Virtual reality is emerging as the technology of the future – but what threats and challenges could it present to business, consumers and government?
For Srinivasan CR at Tata Communications, security teams should already have the view that security systems are “living and breathing entities which are constantly updating, sweeping the networks and devices they protect for vulnerabilities, finding and repairing them before attackers do.” Security teams should not get bogged down in the fantastical, but treat VR as another connected device with different security requirements and threats.
“Every device connecting into a network is a potential vulnerability which can be used to infiltrate the network itself and other devices connected to it. So, cyber security solutions must evolve to secure those new devices in order to protect virtual reality applications,” said Tata’s Srinivasan CR.
When it comes to data and the physical harm of users, government and industry bodies may need to step up to the plate – which is easier said than done if you look at the current standards quagmire in the IoT industry. As Ben Smith, the CEO of Laduma who is billed to speak at PromaxBDA UK, told CBR: “There are no uniform guidelines for privacy protection or means of accountability, outside those laws already in place for traditional technologies – and as new developments are rushed to market in order to gain a lead on competitors, there is a risk that mistakes are being made.”
The experts which CBR talked to expect watchdogs like the National Cyber Security
Centre to issue guidelines and policies, as well the continuation of the ICO to regulate any breach of data protection laws.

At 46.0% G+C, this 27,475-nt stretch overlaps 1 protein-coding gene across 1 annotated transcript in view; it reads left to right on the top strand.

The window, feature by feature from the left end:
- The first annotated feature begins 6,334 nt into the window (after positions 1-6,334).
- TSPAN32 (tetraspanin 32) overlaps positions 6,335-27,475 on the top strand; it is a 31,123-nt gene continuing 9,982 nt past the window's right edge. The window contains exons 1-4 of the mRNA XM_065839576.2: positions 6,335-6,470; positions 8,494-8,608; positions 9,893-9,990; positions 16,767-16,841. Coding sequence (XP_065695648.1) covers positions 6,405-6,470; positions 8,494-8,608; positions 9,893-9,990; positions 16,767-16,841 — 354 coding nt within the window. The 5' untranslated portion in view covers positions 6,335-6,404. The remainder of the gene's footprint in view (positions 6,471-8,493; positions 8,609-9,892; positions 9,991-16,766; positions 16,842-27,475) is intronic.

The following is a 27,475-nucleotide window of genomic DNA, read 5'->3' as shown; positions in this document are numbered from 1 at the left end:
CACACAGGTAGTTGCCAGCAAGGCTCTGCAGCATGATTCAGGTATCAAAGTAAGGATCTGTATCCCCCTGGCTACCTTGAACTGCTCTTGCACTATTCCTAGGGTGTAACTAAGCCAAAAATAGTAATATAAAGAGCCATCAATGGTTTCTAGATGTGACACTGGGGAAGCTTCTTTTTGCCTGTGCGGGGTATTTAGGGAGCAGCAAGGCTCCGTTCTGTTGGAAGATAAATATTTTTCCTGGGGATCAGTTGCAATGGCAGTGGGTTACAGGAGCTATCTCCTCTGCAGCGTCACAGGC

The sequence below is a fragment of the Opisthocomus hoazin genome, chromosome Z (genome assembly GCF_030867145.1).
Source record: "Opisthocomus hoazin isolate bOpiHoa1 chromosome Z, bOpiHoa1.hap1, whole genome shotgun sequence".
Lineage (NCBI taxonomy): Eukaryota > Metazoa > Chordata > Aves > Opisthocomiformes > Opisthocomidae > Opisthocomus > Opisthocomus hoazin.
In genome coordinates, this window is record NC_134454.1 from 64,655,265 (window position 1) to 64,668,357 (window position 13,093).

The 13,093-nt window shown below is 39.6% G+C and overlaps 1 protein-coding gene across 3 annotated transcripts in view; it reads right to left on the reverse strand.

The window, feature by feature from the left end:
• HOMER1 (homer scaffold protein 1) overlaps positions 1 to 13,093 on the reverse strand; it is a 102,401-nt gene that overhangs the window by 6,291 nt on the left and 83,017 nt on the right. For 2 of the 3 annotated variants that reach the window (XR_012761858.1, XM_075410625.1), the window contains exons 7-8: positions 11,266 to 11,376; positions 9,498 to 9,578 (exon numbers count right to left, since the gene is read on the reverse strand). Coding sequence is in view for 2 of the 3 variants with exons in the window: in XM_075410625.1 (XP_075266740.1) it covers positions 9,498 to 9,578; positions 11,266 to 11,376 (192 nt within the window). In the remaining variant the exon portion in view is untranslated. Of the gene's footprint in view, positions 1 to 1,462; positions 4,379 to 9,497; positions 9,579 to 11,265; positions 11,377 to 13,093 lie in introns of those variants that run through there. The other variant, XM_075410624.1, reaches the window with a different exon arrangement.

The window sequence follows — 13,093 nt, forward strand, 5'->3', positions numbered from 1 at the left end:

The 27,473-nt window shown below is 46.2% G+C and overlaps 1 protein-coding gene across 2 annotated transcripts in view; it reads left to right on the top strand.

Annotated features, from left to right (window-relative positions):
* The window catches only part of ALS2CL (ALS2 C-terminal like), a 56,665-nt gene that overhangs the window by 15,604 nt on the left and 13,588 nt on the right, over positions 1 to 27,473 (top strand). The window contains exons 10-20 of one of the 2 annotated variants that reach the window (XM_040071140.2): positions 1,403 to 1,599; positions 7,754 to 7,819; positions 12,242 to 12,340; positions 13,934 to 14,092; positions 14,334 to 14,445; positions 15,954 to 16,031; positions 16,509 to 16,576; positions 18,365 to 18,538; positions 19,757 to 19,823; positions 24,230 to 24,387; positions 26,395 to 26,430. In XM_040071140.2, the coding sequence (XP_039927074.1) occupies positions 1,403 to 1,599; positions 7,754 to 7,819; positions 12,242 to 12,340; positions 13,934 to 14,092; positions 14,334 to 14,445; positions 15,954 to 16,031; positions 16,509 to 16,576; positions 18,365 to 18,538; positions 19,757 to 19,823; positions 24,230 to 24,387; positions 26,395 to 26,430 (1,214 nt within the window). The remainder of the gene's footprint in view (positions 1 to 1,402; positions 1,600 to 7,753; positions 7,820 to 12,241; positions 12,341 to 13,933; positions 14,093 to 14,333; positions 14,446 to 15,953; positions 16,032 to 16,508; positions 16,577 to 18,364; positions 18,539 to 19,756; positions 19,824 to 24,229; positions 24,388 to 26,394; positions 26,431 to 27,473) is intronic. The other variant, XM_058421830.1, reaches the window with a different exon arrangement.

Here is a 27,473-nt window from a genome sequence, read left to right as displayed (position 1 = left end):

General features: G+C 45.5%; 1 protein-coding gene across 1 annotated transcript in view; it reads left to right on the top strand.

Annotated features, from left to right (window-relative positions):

Alex Matthews envisions “some strict PCIDSS-like security standards for VR services where financial operations are involved”, as well as “security audits for VR objects and worlds, similar to penetration testing used currently for web-sites and other critical applications.”
However, this is all really speculation, as you cannot form a defence when you have no experience of the attack. This brings the VR security issue full-circle; the technology is still in its infancy and there are not yet any significant data points available in order to form an attack of defense against risks.
However, at its core VR is a connected technology. We know that connected technologies create a greater attack surface for hackers – hackers who are looking to turn a profit on personal and valuable data. We can assume that hackers will want the greater data sets offered by virtual reality, leading to more advanced identity theft and data leaks.
Security teams need, like in other areas, to adopt a when not if attitude to VR – security needs to be constantly evolving and the emerging threats identified, assessed for risk and monitored. Government and industry also need to look at this emerging tech and try to create a security benchmark for both consumer and business.
Virtual Reality, even now, is enhancing our digital experience – but it is also enhancing the risks to our digital identity and creating a new revenue stream for those with malicious purposes. As we enter this new virtual world, we must remember that our virtual actions could have far-reaching real-world consequences.